FDA 483s: We Read’em So You Don’t Have To
The FDA is taking its act overseas – and isn’t liking some of what it found.
The latest batch of 483s has a decidely international flair: Italy, Japan and Canada had the pleasure of hosting FDA inspectors in recent months. Three foreign firms were found wanting by the agency in a number of areas.
In the land of Christopher Columbus, and the birthplace of artificial hearts and artificial insemination THD S.p.A., a maker of rectoscopes, anescopes, proctoscopes and Doppler systems devices, was issued a March 26 warning letter for failing in several cGMP areas. For example, the FDA inspector cited a failure to:
- Establish and maintain procedures for receiving, reviewing and evaluating complaints by a formally designated unit.
- Review and evaluate all complaints to determine whether an investigation is necessary.
- Establish and maintain procedures for implementing corrective and preventive actions (CAPA). Here the company was singled out for a lack of documentation. The firm’s Dec. 12 response was deemed inadequate by the FDA.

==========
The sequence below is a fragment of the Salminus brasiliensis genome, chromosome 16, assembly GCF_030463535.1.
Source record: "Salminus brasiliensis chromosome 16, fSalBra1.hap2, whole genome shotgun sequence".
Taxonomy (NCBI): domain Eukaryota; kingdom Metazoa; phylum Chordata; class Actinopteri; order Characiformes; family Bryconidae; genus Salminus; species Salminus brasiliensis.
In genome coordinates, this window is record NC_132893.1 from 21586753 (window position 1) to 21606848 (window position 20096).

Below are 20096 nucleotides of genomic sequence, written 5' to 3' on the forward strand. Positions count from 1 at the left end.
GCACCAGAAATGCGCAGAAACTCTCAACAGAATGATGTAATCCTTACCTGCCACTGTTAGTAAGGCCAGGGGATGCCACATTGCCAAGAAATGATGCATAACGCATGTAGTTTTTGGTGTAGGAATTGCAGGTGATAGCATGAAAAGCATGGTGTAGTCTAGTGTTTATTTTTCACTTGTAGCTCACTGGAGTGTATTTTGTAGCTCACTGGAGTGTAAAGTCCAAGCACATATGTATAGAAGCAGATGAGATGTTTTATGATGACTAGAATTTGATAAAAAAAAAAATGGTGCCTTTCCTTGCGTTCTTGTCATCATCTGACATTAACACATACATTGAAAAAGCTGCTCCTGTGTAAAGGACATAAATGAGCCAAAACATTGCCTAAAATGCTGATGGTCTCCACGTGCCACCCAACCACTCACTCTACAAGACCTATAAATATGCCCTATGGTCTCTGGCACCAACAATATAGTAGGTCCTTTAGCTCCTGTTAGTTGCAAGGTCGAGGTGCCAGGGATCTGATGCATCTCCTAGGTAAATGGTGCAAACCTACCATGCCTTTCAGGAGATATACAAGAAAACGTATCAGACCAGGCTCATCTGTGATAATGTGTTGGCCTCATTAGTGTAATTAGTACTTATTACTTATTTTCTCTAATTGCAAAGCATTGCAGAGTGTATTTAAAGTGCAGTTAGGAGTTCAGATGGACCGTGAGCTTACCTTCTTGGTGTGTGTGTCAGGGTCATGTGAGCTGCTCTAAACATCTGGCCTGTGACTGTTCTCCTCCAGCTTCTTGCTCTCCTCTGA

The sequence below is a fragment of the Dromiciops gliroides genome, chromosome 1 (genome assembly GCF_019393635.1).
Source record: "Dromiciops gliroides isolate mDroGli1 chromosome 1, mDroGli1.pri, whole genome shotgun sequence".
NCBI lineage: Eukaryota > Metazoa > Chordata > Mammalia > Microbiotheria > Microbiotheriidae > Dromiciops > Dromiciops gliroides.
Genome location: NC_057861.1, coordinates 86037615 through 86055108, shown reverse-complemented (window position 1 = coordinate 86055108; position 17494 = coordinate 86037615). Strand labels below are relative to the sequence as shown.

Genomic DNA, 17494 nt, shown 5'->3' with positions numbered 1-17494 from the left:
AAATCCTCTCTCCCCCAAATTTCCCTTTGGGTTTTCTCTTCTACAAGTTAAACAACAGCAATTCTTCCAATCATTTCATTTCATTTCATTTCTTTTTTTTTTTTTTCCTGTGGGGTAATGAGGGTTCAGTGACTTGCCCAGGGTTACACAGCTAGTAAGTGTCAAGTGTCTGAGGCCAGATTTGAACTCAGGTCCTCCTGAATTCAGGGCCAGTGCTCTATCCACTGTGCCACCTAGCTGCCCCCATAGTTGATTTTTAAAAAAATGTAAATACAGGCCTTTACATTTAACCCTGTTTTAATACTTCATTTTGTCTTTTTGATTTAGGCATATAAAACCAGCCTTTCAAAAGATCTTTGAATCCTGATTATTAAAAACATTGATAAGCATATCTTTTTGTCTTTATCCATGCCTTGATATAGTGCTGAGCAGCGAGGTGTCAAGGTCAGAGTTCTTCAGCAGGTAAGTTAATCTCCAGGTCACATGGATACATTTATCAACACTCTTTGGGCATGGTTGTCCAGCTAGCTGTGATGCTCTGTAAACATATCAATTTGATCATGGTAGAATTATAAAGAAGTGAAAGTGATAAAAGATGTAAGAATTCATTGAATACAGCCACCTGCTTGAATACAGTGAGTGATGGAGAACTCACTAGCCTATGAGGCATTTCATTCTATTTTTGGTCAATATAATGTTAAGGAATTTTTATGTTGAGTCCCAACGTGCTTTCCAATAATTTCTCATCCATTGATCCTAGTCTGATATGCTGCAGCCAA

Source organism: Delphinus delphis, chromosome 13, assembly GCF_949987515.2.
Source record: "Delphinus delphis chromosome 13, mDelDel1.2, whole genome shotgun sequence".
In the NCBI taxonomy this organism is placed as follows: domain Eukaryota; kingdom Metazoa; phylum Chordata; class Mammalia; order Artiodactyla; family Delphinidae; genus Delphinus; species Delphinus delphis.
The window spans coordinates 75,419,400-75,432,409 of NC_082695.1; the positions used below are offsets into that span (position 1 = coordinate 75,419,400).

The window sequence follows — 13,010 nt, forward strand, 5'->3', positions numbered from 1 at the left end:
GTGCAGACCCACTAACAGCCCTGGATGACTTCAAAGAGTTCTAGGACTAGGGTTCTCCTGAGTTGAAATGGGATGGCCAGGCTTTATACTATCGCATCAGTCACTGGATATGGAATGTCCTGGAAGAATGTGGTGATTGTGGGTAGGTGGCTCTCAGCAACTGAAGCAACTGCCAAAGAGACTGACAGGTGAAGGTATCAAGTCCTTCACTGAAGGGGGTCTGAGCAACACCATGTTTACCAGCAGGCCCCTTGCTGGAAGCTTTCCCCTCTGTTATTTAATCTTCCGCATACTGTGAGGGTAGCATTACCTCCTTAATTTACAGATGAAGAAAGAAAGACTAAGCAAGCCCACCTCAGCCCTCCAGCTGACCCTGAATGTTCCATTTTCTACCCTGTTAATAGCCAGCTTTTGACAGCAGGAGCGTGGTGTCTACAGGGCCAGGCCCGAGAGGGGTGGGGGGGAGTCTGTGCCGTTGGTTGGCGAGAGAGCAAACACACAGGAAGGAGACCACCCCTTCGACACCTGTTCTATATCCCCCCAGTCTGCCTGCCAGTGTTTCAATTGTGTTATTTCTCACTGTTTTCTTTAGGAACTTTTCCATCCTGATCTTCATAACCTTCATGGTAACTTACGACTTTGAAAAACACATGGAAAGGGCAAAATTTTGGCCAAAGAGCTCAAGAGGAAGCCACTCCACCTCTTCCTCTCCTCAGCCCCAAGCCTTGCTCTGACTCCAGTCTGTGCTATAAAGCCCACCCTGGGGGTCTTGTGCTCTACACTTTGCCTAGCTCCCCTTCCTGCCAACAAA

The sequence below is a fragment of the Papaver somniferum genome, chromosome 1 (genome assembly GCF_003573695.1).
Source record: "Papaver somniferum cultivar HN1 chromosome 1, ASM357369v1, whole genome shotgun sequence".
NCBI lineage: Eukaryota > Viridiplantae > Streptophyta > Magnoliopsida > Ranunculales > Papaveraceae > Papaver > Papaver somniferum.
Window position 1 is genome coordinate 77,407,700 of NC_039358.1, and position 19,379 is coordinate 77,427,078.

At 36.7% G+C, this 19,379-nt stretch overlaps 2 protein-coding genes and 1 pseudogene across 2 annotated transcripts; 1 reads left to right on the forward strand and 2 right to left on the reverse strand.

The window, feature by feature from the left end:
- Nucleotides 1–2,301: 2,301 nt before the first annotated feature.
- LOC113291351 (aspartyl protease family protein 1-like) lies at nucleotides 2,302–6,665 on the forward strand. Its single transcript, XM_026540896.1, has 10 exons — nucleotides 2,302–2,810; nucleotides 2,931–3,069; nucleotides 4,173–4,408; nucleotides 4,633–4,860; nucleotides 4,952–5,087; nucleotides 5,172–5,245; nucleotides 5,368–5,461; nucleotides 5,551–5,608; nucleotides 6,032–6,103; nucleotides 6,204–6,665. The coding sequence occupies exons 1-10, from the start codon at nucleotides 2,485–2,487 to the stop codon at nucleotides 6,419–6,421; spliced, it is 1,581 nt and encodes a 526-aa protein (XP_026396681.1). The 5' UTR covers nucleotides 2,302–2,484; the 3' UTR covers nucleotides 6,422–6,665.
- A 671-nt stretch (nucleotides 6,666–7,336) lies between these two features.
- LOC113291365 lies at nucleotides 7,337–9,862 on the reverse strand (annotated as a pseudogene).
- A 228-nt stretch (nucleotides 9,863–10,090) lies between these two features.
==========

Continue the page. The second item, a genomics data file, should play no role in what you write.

- Establish and maintain acceptance procedures for verifying the device design.
Sailing to the land of the original cherry blossoms and the birthplace of the Sumo Wrestler, the FDA hit Japan’s Eiken Chemical with a March 13 warning letter. It got off to a bad start with the FDA by failing to get Premarket Approval (PMA) for its fecal occult blood testing devices.
Eiken was also told it didn’t adequately validate device design, and properly handle complaints.
Closer to home, Canadian firm Safecross First Aid, manufacturers of first aid kits and their components, was accused in a March 26 warning letter of misbranding. It was also hit for failure to develop, maintain and implement written Medical Device Reporting (MDR) procedures.
It’s also worth noting that Safecross fell victim to the FDA’s “if it’s not documented, it didn’t happen” mantra. The warning letter chastised the company for failure to establish procedures for quality audits and ensure their effectiveness. According to the warning letter, Safecross’s Quality Manager said the firm had conducted certain quality audits. However, FDA said the company had not documented dates or results of the audits.